College Sports

Why Clemson now must go undefeated to show it belongs in the College Football Playoff

Clemson football coach Dabo Swinney previews Georgia Southern

Clemson football coach Dabo Swinney on Texas A&M, Georgia Southern
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Clemson football coach Dabo Swinney on Texas A&M, Georgia Southern

It’s all on Clemson now.

Despite the fact we’re just two weeks into the college football season, the Tigers appear to be on the fast track to returning to the College Football Playoff for the fourth straight season.

Clemson’s biggest non-conference game - a 28-26 survival against Texas A&M on Saturday - is in the books, and the rest of the schedule appears to be very navigable.

Up next is Georgia Southern, which the Tigers will host at 3:30 p.m. this Saturday, and that’s essentially a cupcake (sorry, Sun Belt fans). After handing the keys to Kelly Bryant in what turned out to be a dogfight with the Aggies, this weekend will be a good opportunity for Clemson to again get looks at Trevor Lawrence, who’d previously been splitting time with Bryant.

After that, the Tigers begin Atlantic Coast Conference play by traveling to Georgia Tech, which couldn’t even keep up with South Florida last week. From there, it’s Syracuse (at home this time, so don’t expect a repeat shocker from last year), Wake Forest (blah), N.C. State (perhaps this is the one to worry about?), Florida State (which nearly lost to FCS Samford), Louisville (which seems to be a lackluster version of itself), Boston College (again, blah), Duke (yeah, no) and South Carolina (which possibly could pose a threat, but its weak performance against Georgia was pretty telling).

None of these would be acceptable losses. Last year, Clemson made the playoff despite a bad loss to the Orange, which led me to question why they were being considered a lock late in the year. But yes, it’s possible other CFP contenders will wind up with a loss (or two), leaving the Tigers a window of opportunity should they drop one of these games along the way.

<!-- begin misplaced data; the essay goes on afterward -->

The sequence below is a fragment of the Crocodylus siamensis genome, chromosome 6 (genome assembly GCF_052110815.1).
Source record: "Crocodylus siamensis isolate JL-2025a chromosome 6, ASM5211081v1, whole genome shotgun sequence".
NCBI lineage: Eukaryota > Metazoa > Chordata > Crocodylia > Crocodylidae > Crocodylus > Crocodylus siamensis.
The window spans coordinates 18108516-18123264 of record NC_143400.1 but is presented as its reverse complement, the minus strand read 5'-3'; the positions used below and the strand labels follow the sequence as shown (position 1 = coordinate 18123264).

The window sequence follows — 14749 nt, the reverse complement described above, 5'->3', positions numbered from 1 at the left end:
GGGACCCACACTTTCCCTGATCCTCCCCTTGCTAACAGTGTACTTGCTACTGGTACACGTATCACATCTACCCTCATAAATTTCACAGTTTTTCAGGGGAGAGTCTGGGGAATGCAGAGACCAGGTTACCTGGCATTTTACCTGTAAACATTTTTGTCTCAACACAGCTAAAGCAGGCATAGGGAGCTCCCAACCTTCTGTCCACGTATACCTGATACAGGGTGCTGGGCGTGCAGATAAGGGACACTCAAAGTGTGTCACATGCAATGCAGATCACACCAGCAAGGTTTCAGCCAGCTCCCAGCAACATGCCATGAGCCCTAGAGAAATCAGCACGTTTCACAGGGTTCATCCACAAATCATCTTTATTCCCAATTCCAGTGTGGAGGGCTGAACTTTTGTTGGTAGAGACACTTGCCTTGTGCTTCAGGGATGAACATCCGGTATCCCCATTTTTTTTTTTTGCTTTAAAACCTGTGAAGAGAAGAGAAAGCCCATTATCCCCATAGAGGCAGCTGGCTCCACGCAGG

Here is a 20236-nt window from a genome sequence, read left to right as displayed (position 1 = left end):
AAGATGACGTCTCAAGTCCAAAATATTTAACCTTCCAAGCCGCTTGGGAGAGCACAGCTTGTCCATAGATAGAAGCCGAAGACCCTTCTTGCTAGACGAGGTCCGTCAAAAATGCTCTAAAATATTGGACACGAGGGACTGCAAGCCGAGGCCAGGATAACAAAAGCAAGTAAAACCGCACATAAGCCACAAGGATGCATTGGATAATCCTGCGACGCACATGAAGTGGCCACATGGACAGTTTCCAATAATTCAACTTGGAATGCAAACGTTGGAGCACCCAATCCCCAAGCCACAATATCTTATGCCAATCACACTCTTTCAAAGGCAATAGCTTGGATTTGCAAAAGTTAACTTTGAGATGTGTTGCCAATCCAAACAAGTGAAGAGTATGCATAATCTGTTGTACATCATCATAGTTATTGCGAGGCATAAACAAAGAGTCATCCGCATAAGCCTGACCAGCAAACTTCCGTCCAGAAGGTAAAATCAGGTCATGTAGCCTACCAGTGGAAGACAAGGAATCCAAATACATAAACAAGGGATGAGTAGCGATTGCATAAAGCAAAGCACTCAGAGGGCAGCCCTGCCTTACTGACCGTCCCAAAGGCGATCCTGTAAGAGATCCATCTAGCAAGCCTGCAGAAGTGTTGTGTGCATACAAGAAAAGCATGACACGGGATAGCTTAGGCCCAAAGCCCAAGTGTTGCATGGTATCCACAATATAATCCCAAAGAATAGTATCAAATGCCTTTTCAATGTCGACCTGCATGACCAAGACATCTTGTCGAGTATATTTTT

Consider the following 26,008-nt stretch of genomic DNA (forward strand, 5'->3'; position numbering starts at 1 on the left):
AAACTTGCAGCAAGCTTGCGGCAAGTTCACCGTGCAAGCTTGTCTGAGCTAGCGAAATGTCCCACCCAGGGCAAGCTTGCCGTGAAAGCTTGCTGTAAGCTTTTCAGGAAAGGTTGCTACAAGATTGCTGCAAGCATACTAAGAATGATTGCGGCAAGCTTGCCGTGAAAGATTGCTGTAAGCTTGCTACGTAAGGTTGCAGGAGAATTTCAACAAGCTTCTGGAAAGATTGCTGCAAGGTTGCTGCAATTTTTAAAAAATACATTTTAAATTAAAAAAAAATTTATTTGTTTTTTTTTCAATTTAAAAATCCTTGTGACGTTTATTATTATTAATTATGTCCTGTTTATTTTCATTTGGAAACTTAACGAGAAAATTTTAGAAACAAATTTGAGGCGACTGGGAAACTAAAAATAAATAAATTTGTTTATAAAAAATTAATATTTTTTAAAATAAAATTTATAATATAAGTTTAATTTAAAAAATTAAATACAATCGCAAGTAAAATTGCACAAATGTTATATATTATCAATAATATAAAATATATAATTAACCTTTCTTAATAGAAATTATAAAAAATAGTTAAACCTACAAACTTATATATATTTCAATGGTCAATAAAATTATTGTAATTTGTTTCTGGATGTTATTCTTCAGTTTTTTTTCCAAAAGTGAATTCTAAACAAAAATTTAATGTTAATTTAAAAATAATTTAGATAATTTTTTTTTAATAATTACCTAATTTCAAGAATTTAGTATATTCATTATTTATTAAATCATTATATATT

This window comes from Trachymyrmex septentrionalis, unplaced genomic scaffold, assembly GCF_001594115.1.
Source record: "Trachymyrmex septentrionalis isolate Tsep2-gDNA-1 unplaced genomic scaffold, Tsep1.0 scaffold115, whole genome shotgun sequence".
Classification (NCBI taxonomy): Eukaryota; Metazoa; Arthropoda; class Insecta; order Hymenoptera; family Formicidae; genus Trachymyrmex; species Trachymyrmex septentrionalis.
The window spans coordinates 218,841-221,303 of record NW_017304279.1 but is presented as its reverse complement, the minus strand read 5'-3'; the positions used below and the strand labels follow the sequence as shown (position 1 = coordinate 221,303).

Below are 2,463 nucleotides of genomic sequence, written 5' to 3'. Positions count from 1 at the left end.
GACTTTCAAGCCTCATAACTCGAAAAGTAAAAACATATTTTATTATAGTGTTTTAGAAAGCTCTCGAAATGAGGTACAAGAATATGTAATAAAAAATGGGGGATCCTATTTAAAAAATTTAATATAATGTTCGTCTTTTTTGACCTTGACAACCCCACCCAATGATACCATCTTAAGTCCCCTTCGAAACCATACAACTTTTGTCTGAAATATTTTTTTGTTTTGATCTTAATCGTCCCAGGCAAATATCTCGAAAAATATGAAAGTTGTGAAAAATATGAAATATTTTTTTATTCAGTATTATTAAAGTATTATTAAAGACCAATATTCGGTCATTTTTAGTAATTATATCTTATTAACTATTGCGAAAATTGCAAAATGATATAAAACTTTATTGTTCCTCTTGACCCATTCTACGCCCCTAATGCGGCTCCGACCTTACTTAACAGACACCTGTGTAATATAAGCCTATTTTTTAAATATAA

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David Wetzel, The Sun News sports columnist Josh Bell

Still, there’s no excuses. You can’t even say you’re looking past an opponent, because there’s no one left to be looking forward to other than maybe South Carolina. But unlike in the past, there’s no traditional Florida State waiting on the schedule. And Louisville doesn’t have Lamar Jackson under center anymore.

In comparison, Alabama (Mississippi, Texas A&M, LSU and Auburn), Ohio State (Penn State, Michigan State and Michigan), Oklahoma (TCU, Oklahoma State and West Virginia) and Georgia (LSU and Auburn) each have some big games awaiting them while playing tougher conference schedules. If these teams drop a game or two, it’s a little more forgivable.

So it might seem way too early to be putting an expectation on Clemson, but it’s not. The Tigers need to (and should) run the table.

I think there’s a good chance they will, too. But as Clemson has shown in recent years, it tends to trip up on teams (think Syracuse and Pittsburgh, for example) that have no business beating them.

It’s officially letdown season for the Tigers. While potential late (postseason) games will test their physical and mental strength, the rest of the regular-season slate is strictly mental.

Can Clemson keep its focus week to week with the ultimate goal in mind? Soon we’ll start finding out.

David Wetzel: @MYBSports, 843-626-0295

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